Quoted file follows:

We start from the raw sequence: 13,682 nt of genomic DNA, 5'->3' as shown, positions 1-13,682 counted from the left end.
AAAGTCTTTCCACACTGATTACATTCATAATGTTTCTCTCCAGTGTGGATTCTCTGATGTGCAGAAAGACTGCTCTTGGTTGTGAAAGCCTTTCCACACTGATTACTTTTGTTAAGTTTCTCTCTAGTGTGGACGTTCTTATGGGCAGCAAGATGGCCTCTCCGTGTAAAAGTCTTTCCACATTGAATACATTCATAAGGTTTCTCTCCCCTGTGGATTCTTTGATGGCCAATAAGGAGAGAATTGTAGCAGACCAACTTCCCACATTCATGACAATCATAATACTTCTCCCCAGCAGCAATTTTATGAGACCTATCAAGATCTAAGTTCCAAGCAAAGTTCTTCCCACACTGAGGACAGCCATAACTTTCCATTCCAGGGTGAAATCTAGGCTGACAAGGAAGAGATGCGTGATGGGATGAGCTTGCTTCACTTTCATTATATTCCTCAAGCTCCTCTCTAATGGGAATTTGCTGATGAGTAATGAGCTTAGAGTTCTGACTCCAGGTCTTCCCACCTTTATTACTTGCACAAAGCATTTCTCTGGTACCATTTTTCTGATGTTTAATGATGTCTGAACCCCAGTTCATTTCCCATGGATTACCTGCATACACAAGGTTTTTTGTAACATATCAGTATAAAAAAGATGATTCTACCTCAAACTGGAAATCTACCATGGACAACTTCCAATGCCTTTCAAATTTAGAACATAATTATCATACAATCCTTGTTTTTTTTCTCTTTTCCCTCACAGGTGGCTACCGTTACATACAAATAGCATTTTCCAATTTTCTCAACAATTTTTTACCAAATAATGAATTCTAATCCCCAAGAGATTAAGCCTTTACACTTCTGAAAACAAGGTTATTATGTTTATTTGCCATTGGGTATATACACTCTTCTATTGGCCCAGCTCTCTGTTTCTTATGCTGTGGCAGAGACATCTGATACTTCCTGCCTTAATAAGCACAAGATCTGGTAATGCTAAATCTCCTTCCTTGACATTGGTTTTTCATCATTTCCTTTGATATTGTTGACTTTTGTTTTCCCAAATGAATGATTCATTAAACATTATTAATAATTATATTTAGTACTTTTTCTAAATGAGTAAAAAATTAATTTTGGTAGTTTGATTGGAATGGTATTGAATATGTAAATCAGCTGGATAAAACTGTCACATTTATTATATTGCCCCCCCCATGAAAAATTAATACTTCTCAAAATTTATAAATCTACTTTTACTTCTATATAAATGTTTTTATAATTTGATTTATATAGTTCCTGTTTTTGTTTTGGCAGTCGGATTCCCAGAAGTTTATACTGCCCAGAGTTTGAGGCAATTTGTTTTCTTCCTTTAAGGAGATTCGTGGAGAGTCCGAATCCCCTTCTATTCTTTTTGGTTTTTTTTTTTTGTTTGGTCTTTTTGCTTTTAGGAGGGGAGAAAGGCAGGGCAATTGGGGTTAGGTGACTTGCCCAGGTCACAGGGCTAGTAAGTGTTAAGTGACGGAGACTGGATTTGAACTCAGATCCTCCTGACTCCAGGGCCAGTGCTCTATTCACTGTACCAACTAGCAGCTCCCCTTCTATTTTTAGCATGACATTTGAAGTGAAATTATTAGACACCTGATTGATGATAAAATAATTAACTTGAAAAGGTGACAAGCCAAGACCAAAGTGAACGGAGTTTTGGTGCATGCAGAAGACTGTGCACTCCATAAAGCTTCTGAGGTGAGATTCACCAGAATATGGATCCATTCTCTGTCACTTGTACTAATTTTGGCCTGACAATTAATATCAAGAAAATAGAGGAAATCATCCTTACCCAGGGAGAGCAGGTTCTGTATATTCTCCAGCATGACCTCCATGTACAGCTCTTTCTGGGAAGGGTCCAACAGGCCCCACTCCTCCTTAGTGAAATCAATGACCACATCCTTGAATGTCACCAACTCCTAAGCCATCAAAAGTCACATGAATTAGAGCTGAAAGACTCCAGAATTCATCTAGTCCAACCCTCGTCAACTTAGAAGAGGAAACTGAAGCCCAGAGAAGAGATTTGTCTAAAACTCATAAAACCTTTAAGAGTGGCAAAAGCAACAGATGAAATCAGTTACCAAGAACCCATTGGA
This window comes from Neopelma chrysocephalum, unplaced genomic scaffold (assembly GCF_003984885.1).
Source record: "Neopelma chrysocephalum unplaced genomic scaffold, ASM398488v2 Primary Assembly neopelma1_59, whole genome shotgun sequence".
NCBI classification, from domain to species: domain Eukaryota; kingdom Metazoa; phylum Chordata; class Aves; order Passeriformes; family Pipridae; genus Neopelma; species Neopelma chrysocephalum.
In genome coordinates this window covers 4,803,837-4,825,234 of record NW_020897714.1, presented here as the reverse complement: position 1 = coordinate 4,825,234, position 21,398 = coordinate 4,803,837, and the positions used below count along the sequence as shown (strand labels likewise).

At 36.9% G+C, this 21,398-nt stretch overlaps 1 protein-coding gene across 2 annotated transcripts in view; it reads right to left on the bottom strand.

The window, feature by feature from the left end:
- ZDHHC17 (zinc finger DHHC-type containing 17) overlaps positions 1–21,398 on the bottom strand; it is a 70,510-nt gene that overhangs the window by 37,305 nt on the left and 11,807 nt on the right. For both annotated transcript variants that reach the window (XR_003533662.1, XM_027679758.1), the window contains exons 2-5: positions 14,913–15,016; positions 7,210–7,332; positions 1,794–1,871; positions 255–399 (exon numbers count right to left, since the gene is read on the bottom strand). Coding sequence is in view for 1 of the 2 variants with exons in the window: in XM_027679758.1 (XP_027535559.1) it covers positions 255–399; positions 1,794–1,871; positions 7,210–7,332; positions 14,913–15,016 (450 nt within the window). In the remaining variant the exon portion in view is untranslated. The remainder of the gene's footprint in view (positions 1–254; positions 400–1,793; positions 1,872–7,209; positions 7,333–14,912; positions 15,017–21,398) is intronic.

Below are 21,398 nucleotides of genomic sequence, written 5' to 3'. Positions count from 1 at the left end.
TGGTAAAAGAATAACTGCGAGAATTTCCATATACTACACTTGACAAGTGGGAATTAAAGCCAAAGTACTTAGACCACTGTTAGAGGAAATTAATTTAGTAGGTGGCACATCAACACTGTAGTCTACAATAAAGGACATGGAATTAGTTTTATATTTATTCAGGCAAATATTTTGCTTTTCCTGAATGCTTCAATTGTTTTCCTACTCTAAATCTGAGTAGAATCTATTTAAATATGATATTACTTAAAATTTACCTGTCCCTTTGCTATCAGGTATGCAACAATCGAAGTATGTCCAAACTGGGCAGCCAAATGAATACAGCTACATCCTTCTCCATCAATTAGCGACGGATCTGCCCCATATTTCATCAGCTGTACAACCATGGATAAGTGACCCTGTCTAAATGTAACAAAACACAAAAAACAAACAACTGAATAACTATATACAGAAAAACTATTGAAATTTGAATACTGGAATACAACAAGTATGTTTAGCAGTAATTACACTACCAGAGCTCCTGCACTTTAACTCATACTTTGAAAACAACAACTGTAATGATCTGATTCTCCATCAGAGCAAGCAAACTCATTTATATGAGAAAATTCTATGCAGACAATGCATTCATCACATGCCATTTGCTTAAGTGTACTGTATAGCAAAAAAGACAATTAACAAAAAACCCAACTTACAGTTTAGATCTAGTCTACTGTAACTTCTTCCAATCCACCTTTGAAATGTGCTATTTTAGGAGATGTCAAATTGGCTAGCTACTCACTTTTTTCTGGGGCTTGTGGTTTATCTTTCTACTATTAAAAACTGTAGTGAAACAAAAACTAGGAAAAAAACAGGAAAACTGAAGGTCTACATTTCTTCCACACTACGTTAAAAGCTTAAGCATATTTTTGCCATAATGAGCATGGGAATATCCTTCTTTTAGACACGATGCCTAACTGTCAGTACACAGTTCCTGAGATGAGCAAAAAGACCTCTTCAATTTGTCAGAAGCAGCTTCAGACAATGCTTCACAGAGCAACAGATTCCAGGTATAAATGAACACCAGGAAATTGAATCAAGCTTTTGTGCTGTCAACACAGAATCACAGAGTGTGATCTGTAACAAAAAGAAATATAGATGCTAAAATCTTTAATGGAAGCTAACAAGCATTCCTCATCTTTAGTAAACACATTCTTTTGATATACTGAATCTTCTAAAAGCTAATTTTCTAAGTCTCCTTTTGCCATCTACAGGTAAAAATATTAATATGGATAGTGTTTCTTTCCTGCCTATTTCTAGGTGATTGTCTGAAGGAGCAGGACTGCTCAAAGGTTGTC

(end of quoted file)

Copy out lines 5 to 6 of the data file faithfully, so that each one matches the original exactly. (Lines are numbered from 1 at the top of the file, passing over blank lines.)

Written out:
NCBI classification, from domain to species: domain Eukaryota; kingdom Metazoa; phylum Chordata; class Aves; order Passeriformes; family Pipridae; genus Neopelma; species Neopelma chrysocephalum.
In genome coordinates this window covers 4,803,837-4,825,234 of record NW_020897714.1, presented here as the reverse complement: position 1 = coordinate 4,825,234, position 21,398 = coordinate 4,803,837, and the positions used below count along the sequence as shown (strand labels likewise).